“Surrounded by crops, lacking food: A health paradox in the Mississippi Delta”

Anna Wolfe, The Clarion Ledger

“Holmes County sits on the east edge of the Mississippi Delta… It’s also where one of the state’s wealthiest citizens, Jim Barksdale, owns a cattle ranch, one of the largest herds of the top-quality Limousin cattle in the Southeast. But most of what grows there isn’t for eating. Soybeans and corn, mostly cattle feed, and cotton make up 85 percent of crop sales in the county… ‘Holmes County is stunning. It’s exotic in its agricultural beauty,’ Leslie Hossfeld, director of Mississippi State University’s Food Insecurity Project, said. ‘But there’s no food.’” Read more…


“Hostesses of the Movement”

Rosalind Bentley, Gravy podcast

“They were school teachers, church ladies, and club women who were not direct in their assault of segregation, but nonetheless played a vital role in the change that was to come. While others hit the streets, marching, singing protest songs, and risking arrest, these women made their contributions to the Civil Rights Movement in their kitchens. They opened their homes to the architects and strategists of the Movement, providing home cooked meals, places to rest, and safe rooms for plotting attacks on Jim Crow.” Listen here…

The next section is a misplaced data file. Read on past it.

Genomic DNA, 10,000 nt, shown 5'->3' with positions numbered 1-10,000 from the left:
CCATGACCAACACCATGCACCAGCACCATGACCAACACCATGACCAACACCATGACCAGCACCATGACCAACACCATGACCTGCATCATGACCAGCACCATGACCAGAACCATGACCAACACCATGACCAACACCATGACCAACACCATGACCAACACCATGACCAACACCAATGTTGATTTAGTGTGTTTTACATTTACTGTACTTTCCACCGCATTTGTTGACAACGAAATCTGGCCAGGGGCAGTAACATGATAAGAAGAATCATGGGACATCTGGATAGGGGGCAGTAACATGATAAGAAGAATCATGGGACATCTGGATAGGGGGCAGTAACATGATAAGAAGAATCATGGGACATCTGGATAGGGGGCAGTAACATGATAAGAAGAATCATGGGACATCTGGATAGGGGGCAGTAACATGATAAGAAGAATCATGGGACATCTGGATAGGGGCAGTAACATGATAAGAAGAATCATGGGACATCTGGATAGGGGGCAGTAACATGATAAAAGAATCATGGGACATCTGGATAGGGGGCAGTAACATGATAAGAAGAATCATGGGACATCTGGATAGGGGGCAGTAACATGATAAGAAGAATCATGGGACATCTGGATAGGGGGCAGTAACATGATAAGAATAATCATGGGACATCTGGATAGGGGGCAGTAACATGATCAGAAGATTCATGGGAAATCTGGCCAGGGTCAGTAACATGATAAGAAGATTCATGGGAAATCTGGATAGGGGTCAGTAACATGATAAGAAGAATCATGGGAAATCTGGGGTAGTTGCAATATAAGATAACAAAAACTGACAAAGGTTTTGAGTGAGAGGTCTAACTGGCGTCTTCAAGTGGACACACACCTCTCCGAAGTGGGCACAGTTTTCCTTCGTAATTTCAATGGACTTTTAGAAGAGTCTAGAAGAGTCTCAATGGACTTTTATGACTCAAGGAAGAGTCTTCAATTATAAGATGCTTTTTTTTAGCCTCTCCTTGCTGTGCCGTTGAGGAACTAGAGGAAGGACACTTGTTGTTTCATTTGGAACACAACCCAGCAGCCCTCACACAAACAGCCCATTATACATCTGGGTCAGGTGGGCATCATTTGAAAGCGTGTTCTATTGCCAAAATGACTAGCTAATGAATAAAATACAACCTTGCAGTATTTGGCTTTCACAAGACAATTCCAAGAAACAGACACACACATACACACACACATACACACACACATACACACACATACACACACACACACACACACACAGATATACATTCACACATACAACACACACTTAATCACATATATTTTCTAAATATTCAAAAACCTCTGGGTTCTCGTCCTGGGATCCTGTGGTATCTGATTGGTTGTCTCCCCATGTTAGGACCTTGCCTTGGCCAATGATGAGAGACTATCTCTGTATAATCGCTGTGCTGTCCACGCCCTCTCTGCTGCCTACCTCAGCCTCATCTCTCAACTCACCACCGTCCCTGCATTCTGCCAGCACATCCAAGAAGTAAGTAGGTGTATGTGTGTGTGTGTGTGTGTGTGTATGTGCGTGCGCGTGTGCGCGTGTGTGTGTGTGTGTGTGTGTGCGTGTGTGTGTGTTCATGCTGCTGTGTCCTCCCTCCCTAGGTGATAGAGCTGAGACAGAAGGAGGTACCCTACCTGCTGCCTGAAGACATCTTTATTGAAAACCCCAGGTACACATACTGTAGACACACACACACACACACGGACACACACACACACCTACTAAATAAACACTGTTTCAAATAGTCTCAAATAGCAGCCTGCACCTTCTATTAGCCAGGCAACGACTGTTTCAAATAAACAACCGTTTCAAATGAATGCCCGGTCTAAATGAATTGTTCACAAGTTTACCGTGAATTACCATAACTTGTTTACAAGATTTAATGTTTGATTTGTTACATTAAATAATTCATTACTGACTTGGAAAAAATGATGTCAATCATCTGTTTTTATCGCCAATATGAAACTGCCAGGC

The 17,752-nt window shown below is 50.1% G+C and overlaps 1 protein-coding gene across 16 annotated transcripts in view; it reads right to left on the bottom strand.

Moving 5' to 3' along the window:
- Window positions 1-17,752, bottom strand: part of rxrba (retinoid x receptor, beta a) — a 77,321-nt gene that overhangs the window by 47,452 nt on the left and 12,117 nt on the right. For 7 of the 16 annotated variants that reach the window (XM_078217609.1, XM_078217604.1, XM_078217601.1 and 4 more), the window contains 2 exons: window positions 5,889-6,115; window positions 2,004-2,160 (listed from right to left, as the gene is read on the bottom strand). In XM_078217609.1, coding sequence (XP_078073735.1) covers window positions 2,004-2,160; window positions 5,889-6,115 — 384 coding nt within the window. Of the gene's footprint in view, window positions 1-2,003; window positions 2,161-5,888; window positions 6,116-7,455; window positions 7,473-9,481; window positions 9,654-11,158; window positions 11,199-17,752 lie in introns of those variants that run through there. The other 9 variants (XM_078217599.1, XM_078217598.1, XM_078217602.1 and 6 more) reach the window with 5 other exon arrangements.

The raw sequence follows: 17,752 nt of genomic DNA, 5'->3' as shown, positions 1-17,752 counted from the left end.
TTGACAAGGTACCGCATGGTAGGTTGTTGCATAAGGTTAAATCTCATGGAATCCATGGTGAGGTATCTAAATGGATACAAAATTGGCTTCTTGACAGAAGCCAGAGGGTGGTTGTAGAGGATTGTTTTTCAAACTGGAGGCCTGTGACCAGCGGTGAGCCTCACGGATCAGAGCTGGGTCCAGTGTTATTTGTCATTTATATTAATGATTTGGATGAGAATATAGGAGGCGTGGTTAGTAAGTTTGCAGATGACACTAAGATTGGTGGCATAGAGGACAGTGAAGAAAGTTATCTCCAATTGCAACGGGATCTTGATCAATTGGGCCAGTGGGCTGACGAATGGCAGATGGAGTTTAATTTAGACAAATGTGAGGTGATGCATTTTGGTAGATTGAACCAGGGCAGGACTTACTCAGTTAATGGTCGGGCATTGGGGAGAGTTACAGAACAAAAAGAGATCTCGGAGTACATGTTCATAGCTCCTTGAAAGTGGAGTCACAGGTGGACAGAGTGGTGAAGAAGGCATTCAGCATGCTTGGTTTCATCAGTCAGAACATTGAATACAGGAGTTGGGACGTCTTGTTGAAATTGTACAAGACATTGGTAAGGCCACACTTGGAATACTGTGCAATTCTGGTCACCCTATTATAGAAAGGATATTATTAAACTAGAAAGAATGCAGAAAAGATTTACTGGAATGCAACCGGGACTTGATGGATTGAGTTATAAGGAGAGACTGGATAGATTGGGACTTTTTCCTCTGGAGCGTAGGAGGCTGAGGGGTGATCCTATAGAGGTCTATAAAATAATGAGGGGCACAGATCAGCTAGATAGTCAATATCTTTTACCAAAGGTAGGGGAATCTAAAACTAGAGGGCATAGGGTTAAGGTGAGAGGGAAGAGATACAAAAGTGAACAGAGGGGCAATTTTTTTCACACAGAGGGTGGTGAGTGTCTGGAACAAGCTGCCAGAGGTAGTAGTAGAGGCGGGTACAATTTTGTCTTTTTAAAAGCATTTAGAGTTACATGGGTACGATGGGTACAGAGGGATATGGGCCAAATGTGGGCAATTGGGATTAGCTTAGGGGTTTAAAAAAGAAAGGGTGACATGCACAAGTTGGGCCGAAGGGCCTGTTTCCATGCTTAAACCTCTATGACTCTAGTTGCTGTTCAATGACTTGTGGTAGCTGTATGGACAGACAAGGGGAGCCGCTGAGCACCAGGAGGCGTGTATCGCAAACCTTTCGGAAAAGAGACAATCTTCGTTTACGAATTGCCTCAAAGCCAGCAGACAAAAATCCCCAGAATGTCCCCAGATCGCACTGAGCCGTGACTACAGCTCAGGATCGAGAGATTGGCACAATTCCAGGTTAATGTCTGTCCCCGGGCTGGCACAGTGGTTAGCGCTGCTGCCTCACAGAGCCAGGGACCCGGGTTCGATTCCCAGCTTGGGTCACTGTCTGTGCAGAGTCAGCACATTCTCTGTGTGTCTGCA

“Can Local Food Help Appalachia Build a Post-Coal Future?”

Sarah Jones, The Nation

“[The] story of Appalachian food, like Appalachia itself, is a complicated one. Advocates say that both are entering a new, more optimistic era; that a resurgence in local farming, coupled with renewed interest in traditional Appalachian foodways, could help steer the region toward an environmentally and economically sustainable post-coal future. And unlike the historical attempts to develop Appalachia—imposed principally by external actors, both public and private—food and farming are located well within the region’s own history of political resistance.” Read more…


“What Do Lakewood Residents Think of Their Neighborhood’s Newest High-End Restaurant?”

Victoria Bouloubasis, Indy Week

“I didn’t want to review The Lakewood the way the INDY normally reviews restaurants. I wanted to address something else, an uneasiness that’s gnawed at me for the last several years: food is touted as an equalizer, yet the idea is rarely challenged. In Durham, food is an element of great pride, and the gateway drug for newcomers to experience a New South hallucination, free of complexities.” Read more…

The artwork featured here was created by Lina Puerta and underwritten by 21c Museum Hotels for SFA’s 2017 Southern Foodways Symposium: El Sur Latino. Learn more in this film by Pihakis Foodways Documentary Filmmaker Ava Lowrey, “A Visible Tapestry: In the studio with Lina Puerta”.